‘Our decisions can impact the health of everyone around us’: Expert warns antibiotic misuse spreads powerful superbugs

Taking antibiotics when they aren’t needed doesn’t just put your health in danger, it puts everyone’s health at risk. It can spread drug-resistant bacteria that can cause life-threatening infections.  

A commonly-used antibiotic, Amoxicillin.

Jan Gurnett knows how dangerous antibiotic-resistant infections can be. Gurnett says she almost lost a limb after an antibiotic-resistant staph infection that started in her belly button spread to her leg:

“Had the infection been lower in the leg, the leg would have been removed. It was a heart-wrenching experience.”

Gurnett isn’t alone. A panel of researchers estimates that the lives of thousands of Canadians would have been saved last year if their infections could have been treated with the first round of antibiotics.

The researchers also warned that the number of deaths caused by these superbugs is expected to rise. They found that the percentage of antibiotic-resistant infections is likely to grow from 26 per cent in 2018 to 40 per cent in 2050, killing nearly 400,000 Canadians over the next 30 years.

Dr. Gerry Wright, director of the Institute for Infectious Disease Research at McMaster University, blames the rise partially on the misuse of the drugs:

“The inappropriate use of antibiotics, for example to treat infections not caused by bacteria (such as viruses that cause colds and flus) . . . creates conditions that promote resistance.”

Antibiotics are drugs that are prescribed to treat a range of bacterial infections, from pink eye to pneumonia. They are also used in certain situations as a precaution to prevent infections, like when someone is bit by an animal. Some antibiotics kill the infection by destroying the structure of bacteria, while others stop bacteria from reproducing or dividing.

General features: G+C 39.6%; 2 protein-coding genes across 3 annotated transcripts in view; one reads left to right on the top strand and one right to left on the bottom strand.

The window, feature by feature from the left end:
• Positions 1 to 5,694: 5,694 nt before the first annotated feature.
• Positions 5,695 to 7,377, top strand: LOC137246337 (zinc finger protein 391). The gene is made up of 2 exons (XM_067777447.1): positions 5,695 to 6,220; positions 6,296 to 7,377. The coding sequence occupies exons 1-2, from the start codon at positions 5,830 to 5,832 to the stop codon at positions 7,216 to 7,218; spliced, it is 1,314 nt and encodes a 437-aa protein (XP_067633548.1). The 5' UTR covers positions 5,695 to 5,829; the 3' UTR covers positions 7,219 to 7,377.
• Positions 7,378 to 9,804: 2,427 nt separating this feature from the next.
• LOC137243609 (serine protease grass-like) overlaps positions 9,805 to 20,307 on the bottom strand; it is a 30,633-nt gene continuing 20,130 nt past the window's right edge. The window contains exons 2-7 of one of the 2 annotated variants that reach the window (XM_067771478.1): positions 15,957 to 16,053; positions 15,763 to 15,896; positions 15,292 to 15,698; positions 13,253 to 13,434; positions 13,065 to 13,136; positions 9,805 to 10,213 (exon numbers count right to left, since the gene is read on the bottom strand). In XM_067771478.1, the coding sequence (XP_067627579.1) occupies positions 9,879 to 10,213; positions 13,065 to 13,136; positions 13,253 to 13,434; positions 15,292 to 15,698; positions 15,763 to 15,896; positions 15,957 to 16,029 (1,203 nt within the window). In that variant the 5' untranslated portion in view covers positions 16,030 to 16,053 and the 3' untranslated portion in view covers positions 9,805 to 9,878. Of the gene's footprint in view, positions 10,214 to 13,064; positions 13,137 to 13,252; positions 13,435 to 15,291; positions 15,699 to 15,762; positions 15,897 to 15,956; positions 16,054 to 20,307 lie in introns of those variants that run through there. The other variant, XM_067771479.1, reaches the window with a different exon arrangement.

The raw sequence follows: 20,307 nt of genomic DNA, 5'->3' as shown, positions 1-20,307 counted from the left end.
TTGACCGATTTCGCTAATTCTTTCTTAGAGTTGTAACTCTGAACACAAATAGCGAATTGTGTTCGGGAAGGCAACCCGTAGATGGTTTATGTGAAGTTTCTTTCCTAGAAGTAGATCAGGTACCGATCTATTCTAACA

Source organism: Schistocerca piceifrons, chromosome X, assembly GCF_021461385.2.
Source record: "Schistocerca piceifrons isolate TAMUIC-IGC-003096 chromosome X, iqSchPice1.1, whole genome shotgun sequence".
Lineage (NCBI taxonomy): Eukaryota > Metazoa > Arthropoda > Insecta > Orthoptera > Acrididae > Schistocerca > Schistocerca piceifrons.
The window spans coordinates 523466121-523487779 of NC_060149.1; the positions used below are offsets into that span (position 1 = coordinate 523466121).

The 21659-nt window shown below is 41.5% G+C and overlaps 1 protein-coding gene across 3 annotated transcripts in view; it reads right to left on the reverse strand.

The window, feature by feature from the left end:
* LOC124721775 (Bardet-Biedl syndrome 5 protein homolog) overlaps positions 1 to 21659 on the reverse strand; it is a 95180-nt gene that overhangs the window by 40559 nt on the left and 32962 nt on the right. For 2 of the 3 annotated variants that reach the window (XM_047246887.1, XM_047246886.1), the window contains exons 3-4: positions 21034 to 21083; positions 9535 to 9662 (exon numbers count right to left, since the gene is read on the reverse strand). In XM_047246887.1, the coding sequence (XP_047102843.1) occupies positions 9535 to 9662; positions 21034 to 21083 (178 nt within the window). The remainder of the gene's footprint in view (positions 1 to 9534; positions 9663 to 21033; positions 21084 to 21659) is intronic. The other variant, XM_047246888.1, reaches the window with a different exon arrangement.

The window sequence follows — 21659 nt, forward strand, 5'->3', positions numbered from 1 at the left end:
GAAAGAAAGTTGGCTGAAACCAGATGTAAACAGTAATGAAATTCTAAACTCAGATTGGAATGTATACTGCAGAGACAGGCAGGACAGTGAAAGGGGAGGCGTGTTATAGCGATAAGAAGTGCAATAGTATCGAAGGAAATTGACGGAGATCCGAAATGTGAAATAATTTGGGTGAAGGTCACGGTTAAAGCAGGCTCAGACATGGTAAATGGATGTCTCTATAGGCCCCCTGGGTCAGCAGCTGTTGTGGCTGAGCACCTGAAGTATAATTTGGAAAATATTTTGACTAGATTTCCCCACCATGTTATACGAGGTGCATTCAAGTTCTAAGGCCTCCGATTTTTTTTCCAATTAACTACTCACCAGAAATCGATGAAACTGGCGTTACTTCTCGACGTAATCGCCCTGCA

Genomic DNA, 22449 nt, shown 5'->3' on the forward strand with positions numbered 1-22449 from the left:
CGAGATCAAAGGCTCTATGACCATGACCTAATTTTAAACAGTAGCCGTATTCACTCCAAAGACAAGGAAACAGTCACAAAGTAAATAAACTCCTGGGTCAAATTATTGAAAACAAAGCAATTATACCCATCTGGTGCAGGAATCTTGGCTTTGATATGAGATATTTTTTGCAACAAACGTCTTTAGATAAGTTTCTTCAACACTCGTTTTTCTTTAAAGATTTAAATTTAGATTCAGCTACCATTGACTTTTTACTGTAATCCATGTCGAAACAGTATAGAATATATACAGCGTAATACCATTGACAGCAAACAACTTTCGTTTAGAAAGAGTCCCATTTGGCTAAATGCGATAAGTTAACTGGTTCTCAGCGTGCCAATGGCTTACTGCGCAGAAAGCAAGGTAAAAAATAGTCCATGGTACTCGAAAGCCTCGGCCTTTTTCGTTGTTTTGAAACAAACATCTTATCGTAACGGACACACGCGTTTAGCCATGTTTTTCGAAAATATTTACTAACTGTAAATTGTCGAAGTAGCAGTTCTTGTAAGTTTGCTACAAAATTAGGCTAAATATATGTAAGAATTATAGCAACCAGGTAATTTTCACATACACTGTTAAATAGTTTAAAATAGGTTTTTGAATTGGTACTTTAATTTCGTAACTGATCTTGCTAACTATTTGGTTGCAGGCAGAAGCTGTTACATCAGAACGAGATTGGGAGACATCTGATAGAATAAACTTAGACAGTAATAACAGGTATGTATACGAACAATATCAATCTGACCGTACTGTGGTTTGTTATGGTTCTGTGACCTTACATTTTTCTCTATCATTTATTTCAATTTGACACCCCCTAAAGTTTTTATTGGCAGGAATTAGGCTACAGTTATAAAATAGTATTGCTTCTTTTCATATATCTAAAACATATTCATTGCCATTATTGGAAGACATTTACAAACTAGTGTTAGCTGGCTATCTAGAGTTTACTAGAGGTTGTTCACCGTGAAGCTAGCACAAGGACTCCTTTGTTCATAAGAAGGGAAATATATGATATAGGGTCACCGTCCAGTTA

However, rare strains of the bacteria sometime survive antibiotics. When these strains multiply and spread, the antibiotics they survived will be ineffective on them.

Wright stresses that the inappropriate use of antibiotics impacts everyone’s health, not just our own:

“Because we easily share our bacteria, especially with people we live and work with, our decisions can impact the health of everyone around us. Because antibiotics are most important to cure disease in the most vulnerable (very young, very old, sick with other diseases) we risk the health of our family and neighbours.” 

However, according to Dr. Dao Nguyen, an associate professor at the Research Institute of the McGill University Health Centre, antibiotics are essential to stay healthy in certain situations:

“They are critical to prevent infection around the time of surgery or when a medical device is placed in us (like a peacemaker), [and] to treat infections that arise when our immune system is weakened by chemotherapy and other medicines or diseases.”  

Nguyen cautions, though, that they should only be used in these types of circumstances when recommended by a medical professional:

“People should not take antibiotics without seeing a doctor . . . and should avoid antibiotics for commons illnesses typically not caused by bacteria. Antibiotics are extremely useful and important medicines, but they need to be used with care [and] for the right reason. 

For more information on antibiotic resistance and how to use antibiotics responsibly, click here.